As the summer social scene hots up party planners across the nation are brushing up their hosting skills and preparing to put on the event of the season.
Planning is key to the success of any event and if you do it effectively and efficiently you will cut down on unnecessary stresses and strains on the big day. As an Introducer I recommend allocating thinking time to your guests and putting some thought into how they connect with each. This will pay dividends on the big day making sure your event buzzes with vibrant chit and chatter. Here's how I do it....
Grab a pen and paper and create a map of common interests. In the centre of a piece of paper draw a circle and write the event inside. The event might be a birthday bash, corporate entertaining, anniversary celebration or any occasion when you're going to gather more than a handful of people! Around this circle draw a circle for each of the guests and write their name in it. The circles need to have plenty of space around them. Now write down key things about each of your guests around their individual circles in a random manner. These will act as hooks for the start of conversations. Try to find the less obvious things.
Look at the content around the circles and draw a line between any guest's circles that look like a pleasing match of interest with another. Do this for all your guests - you'll end up with a tangle of lines. It's good if you can remember all the possible topics of conversation; this usually takes a lot of effort and practice. Instead keep the paper for the day of your event and keep it handy so you can have it for reference if you need prompting.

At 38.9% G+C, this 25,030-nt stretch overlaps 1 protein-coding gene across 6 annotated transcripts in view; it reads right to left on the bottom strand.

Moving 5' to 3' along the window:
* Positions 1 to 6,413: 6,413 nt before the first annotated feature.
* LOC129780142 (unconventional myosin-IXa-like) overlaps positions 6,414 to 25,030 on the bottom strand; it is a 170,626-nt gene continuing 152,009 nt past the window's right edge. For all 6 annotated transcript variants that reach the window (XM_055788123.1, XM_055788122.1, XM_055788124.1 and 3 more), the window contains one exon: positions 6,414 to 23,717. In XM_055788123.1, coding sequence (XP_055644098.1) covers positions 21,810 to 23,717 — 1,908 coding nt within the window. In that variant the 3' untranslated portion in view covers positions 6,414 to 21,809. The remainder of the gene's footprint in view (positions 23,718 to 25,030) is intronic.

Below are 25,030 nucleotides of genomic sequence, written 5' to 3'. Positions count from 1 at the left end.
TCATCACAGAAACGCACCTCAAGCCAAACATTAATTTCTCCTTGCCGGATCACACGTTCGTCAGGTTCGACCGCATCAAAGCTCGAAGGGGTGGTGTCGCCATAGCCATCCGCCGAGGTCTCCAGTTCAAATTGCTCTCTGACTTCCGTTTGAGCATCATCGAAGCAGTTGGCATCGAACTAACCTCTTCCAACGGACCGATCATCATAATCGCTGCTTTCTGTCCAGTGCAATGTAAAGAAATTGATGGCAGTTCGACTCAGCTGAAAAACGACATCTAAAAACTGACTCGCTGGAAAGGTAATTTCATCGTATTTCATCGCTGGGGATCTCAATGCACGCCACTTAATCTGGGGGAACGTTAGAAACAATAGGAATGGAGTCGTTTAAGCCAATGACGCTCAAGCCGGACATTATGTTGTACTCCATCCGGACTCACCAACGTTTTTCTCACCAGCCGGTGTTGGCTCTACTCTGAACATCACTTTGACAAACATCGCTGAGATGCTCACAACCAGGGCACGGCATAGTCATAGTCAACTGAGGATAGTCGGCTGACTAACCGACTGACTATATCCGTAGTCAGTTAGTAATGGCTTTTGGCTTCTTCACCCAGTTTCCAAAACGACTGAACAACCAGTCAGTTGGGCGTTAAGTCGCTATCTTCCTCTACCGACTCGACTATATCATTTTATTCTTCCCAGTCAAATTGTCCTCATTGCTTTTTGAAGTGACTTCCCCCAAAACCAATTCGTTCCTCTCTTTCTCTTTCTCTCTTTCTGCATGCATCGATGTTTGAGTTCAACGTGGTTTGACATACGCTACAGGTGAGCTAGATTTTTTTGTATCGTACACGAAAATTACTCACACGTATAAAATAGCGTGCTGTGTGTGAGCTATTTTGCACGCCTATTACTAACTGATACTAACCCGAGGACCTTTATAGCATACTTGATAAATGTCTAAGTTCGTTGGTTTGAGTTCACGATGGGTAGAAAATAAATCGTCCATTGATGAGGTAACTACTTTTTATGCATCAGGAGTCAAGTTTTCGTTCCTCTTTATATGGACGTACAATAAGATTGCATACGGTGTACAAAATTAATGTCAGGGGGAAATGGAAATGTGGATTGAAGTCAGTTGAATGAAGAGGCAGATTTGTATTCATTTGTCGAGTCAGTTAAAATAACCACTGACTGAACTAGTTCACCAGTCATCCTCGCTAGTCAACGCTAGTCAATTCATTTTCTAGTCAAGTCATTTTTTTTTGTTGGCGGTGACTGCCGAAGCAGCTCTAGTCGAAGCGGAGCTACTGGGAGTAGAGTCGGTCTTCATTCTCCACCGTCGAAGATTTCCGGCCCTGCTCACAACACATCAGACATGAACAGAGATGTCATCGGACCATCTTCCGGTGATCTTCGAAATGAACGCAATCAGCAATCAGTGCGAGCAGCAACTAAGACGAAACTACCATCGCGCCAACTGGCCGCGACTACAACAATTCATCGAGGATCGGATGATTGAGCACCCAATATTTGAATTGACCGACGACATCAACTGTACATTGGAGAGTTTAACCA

As people start to assemble, make sure everyone has been introduced to everyone else - however long it takes, do it. It's a courtesy, which your guests will appreciate and it's the height of bad manners to ignore this simple ritual. This technique works for guests who have met previously as well as for people who have never met before. Sometimes meeting people again - with the pressure to remember their names and what they told you last time - can be far more awkward than meeting someone for the first time. Help your guests find common ground and they'll relax. Keep the room flowing by using your carefully planned circles of connections to move guests around and introduce them to other guests you know they share common ground with.
Lastly, remember happy guests equal successful events so take time to guest plan and you'll be well on your way to hosting the event of the season!Suggest a correction